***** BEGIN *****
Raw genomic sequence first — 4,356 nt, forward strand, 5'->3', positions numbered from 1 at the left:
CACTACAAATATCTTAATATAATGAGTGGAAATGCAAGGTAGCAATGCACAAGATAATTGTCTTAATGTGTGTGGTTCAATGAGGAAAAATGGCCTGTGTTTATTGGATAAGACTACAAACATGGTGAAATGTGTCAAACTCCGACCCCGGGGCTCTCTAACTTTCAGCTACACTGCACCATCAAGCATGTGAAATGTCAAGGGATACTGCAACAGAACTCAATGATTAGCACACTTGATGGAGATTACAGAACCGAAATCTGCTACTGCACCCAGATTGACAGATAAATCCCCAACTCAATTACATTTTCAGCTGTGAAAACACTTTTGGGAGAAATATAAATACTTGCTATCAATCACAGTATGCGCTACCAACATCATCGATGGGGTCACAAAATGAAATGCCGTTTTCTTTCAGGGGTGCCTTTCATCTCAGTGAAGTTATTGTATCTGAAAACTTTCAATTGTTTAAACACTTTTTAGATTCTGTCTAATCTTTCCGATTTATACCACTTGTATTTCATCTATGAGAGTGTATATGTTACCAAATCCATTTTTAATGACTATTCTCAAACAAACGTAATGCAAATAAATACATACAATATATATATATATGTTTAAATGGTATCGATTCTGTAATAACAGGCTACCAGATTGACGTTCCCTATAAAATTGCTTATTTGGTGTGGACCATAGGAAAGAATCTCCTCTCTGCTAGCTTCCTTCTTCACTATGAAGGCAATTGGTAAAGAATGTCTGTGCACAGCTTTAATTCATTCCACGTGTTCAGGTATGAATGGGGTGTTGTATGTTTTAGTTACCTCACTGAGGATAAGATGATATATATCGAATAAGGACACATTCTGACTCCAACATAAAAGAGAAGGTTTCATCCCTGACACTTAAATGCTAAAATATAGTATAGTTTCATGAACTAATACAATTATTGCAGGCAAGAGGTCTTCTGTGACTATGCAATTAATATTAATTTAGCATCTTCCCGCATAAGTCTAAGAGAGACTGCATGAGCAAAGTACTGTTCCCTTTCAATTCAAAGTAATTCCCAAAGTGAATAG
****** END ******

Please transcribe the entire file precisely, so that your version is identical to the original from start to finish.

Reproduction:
Raw genomic sequence first — 4,356 nt, forward strand, 5'->3', positions numbered from 1 at the left:
CACTACAAATATCTTAATATAATGAGTGGAAATGCAAGGTAGCAATGCACAAGATAATTGTCTTAATGTGTGTGGTTCAATGAGGAAAAATGGCCTGTGTTTATTGGATAAGACTACAAACATGGTGAAATGTGTCAAACTCCGACCCCGGGGCTCTCTAACTTTCAGCTACACTGCACCATCAAGCATGTGAAATGTCAAGGGATACTGCAACAGAACTCAATGATTAGCACACTTGATGGAGATTACAGAACCGAAATCTGCTACTGCACCCAGATTGACAGATAAATCCCCAACTCAATTACATTTTCAGCTGTGAAAACACTTTTGGGAGAAATATAAATACTTGCTATCAATCACAGTATGCGCTACCAACATCATCGATGGGGTCACAAAATGAAATGCCGTTTTCTTTCAGGGGTGCCTTTCATCTCAGTGAAGTTATTGTATCTGAAAACTTTCAATTGTTTAAACACTTTTTAGATTCTGTCTAATCTTTCCGATTTATACCACTTGTATTTCATCTATGAGAGTGTATATGTTACCAAATCCATTTTTAATGACTATTCTCAAACAAACGTAATGCAAATAAATACATACAATATATATATATATGTTTAAATGGTATCGATTCTGTAATAACAGGCTACCAGATTGACGTTCCCTATAAAATTGCTTATTTGGTGTGGACCATAGGAAAGAATCTCCTCTCTGCTAGCTTCCTTCTTCACTATGAAGGCAATTGGTAAAGAATGTCTGTGCACAGCTTTAATTCATTCCACGTGTTCAGGTATGAATGGGGTGTTGTATGTTTTAGTTACCTCACTGAGGATAAGATGATATATATCGAATAAGGACACATTCTGACTCCAACATAAAAGAGAAGGTTTCATCCCTGACACTTAAATGCTAAAATATAGTATAGTTTCATGAACTAATACAATTATTGCAGGCAAGAGGTCTTCTGTGACTATGCAATTAATATTAATTTAGCATCTTCCCGCATAAGTCTAAGAGAGACTGCATGAGCAAAGTACTGTTCCCTTTCAATTCAAAGTAATTCCCAAAGTGAATAG